The woods will make a child of you.

We're paddling down one of Virginia's feeder streams to the Potomac Luther Carter, a hunting partner of some long standing, is in the bow. His shotgun barrel rests on the thwart. He has a pair of binoculars trained on the dappled water ahead. He's peering into the brush along the edge, looking for ducks.

My job is to keep the canoe running straight, so we will look like an old pile of flotsam instead of what we are. The metal canoe is painted a dull green. Cuttings from Luther's stand of bamboo trees are draped across the bow, rustling in the breeze.

It's a little past dawn. It's be better if it were earlier, because already the sun is sparkling through the yellow of the sycamores along the river edge. It picks us out in midstream, taking the sneak out of our sneak attack.

We've been a mile already and we haven't seen duck one. My mind is beginning to wander back to real life.

We see them at the same time. A flock of seven wood ducks is by the bank, dabbling around among some fallen branches. They are 100 yards off. One drake is standing sentry, and the curve of its head is silhouetted against the morning sun. The sentry sees us.

The ducks don't move and we don't move. My paddle is in the water, and with a sculling motion I try to keep just enough headway to give the boat direction.

My heart is pounding. I've seen ducks all my life. I grew up next to a duck pond. But every time a duck is nearly in range I feel this childish slug of adrenaline.

I've got the bow right on the flock. Luther is staying stock still, peeking through the bamboo shoots.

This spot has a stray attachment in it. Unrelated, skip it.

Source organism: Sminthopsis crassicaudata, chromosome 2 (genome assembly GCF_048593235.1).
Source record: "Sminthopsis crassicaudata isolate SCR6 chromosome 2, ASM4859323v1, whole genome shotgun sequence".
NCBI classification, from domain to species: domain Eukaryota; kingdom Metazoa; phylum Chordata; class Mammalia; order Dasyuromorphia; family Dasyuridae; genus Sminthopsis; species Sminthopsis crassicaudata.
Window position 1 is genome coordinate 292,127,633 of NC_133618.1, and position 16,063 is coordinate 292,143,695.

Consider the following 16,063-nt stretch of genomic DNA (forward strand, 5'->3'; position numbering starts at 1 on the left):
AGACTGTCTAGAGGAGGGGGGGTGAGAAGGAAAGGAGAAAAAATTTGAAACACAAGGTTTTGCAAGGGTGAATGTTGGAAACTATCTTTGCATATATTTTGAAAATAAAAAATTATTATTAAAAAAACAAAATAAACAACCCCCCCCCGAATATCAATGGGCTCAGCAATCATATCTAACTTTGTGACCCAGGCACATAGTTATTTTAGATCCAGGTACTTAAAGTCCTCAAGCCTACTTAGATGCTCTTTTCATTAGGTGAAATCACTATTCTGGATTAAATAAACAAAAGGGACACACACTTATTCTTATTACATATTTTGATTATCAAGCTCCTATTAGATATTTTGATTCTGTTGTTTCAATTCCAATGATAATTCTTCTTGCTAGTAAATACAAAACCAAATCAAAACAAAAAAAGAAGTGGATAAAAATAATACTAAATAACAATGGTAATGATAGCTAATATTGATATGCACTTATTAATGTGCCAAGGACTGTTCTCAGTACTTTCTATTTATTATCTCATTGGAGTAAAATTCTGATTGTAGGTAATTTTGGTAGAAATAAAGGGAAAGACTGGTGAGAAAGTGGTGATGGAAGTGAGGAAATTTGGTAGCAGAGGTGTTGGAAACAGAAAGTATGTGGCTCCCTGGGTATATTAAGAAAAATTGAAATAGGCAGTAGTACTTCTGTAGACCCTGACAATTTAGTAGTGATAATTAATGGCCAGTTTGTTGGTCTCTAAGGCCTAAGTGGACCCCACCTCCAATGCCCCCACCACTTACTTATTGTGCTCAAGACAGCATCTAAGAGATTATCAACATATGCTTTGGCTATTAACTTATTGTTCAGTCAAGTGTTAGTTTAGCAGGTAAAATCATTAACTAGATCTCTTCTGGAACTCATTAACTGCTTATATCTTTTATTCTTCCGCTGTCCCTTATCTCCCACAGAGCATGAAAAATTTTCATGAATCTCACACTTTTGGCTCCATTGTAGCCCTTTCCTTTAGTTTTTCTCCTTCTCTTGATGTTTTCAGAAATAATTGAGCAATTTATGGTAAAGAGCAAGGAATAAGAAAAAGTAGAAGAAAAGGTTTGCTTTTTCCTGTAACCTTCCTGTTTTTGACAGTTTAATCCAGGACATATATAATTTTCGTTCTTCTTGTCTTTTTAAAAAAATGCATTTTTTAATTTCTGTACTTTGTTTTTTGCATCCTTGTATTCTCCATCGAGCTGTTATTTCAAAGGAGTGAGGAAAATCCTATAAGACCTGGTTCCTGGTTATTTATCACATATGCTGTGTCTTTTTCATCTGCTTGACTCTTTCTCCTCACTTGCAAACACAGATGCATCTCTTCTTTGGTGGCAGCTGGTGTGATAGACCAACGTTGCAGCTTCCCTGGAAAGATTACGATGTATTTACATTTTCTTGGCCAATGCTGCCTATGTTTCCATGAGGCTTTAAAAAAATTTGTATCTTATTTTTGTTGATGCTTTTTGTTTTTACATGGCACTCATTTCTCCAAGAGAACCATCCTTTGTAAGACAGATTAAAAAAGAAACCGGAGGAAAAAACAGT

The ducks start to move, tentatively at first. They swin out into the open water and paddle slowly downstream. My goal is to keep the nose on them, and by deft paddling to gain on them until they are only 30 yards away. Or less.

Then I'll bang the paddle or shut and the ducks will jump into the sky, and Luther will shoot them.

But first we have to get there. We get help. A shock of wind hits us from behind. Whoosh. We're roaring downriver. I've stopped paddling. I'm holding the paddle astern like a rudder, hearing down on it to keep us straight. We're doing everything right.

And then, when we're 50 yards away and everything's still tickety boo, the ducks get up. Just like that they're airborne. All seven.

They fly downstream 100 yards, then turn in a great soaring arc and sweep overhead into the wind. They're too high to shoot. Their white underbellies, fat from a summer of happy feeding, pass by in a rushing line.

We never fire a shot.

This is poor man's duck hunting, getting around the private land hassle by using public waters.

It's not the most productive hunting in the world, but this is a sport not governed by wins and losses or body counts.

By late in the day Luther and I have covered seven miles of water. We've watched screeching ospreys racing upriver with silvery fish in their talons; we've started stately blue herons from their roosts. We've passed fishermen with stringers loaded down with fresh bass; we've watched kingfishers blast out of the trees and dive into the water after minnows.

We've heard a few random gunshots in the distance but never pulled a trigger ourselves. We've seen squirrels gathering acorns on the banks. They are in season, but we've held off. We aren't hunting squirrels.

And we've flushed ducks. Maybe four dozin in all, all of them wood ducks, which will be departing soon for warmer climes.

As we neared our takeout point we shipped the shotguns and took to fishing, pounding the shoreline with bass plugs.

We approached a bend. "You know," said Luther, "we oughtn't to be doing this. There might be ducks just around the corner. This is good territory."

The words were still hanging in the air when another sentry duck came into view. It was watching over a whole brood of woodies.

This story should end with some thunder. We should sweep up on the ducks and bring down our limits with six quick shots.

But it doesn't. The ducks were smarter. Before Luther's paddle hit the water they were up and gone, a dozen ducks flapping downstream in fightened frenzy.

And that's it. The early wood duck season is over. Saturday was the last day.

Ten hours on the stream. No ducks, not even a shot. And no chance to even the score. A total loss?

Luther's judgment: "I like this place. Let's try it again."

Suits me.